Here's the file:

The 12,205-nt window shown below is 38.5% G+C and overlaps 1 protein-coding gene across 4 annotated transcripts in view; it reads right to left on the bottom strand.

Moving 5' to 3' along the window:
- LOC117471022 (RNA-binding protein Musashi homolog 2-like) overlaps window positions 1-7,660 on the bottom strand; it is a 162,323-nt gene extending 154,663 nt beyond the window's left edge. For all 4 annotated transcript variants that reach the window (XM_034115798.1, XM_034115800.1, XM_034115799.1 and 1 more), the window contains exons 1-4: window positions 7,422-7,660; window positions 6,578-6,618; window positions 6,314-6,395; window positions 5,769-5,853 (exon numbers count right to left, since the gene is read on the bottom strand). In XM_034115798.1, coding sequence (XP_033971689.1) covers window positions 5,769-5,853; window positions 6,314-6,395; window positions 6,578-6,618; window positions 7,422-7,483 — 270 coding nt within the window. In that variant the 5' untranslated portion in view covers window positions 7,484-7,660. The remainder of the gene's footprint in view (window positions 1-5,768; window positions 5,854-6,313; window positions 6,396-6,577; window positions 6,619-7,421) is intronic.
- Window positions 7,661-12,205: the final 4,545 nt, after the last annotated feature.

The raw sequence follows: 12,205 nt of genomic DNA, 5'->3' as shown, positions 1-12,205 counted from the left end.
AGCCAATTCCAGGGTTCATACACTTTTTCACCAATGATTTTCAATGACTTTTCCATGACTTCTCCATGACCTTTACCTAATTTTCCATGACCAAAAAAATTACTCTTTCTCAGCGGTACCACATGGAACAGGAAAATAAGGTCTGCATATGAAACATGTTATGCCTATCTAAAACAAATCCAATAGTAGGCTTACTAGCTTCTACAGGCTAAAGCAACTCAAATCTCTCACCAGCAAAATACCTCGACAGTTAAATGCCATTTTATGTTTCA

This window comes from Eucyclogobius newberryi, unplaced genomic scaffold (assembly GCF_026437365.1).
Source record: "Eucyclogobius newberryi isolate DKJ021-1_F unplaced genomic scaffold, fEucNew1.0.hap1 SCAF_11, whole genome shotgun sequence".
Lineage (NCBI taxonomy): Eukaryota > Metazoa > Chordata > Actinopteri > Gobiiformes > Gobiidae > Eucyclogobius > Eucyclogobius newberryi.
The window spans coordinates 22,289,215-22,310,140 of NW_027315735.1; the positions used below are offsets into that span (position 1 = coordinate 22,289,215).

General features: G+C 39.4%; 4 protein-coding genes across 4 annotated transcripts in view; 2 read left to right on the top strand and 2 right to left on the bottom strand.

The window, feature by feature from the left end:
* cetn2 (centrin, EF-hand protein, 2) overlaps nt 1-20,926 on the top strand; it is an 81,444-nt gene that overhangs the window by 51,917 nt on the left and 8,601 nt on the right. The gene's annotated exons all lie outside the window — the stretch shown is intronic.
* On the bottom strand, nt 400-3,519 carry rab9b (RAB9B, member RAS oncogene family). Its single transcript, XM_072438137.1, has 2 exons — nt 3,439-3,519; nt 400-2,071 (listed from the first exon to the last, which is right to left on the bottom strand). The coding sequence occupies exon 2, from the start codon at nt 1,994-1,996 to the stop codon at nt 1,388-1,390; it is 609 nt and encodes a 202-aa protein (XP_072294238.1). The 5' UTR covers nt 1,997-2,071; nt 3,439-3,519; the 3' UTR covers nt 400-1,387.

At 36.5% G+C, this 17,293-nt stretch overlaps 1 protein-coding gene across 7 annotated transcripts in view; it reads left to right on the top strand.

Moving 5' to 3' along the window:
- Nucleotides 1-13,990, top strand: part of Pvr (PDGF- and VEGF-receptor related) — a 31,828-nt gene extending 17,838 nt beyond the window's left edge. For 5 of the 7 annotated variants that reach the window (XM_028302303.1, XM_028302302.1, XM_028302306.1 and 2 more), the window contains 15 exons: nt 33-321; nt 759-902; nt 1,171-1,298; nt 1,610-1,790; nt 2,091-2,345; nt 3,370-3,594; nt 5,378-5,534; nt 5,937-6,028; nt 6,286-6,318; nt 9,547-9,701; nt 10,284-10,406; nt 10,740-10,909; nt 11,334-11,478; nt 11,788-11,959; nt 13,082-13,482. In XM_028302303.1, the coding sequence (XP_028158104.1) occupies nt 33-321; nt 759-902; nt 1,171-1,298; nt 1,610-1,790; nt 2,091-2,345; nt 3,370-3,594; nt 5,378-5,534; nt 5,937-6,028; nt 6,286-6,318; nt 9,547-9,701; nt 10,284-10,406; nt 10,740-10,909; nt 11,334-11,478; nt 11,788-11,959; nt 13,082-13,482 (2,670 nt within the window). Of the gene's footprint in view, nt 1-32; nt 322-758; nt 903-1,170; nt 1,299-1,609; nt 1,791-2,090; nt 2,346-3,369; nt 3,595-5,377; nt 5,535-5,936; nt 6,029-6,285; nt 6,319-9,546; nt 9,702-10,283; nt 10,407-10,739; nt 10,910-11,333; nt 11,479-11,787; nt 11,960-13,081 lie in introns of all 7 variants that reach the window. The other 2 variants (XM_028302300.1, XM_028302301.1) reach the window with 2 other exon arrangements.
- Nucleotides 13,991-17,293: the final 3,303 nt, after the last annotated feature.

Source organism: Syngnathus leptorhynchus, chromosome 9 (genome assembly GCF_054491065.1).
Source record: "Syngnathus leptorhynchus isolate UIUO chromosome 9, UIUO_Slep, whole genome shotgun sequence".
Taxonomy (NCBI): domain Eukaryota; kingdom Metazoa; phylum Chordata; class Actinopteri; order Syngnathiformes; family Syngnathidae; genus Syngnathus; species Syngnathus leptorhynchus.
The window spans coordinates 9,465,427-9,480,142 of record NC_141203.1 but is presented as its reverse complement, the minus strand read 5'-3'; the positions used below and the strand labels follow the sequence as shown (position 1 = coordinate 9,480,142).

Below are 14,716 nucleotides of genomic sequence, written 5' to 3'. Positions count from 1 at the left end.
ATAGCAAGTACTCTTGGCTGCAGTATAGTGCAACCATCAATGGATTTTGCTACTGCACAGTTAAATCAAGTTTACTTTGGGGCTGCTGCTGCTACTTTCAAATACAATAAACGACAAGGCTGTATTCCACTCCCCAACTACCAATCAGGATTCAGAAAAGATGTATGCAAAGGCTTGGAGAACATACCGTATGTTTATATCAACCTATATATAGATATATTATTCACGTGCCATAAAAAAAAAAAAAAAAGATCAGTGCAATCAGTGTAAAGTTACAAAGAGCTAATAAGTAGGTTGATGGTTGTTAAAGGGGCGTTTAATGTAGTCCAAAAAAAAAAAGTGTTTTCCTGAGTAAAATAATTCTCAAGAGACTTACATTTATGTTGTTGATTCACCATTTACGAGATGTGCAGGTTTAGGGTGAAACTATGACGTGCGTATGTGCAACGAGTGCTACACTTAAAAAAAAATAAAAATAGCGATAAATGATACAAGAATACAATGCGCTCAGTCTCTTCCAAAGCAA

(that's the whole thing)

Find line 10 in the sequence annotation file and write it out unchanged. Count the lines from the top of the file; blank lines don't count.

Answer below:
The window spans coordinates 22,289,215-22,310,140 of NW_027315735.1; the positions used below are offsets into that span (position 1 = coordinate 22,289,215).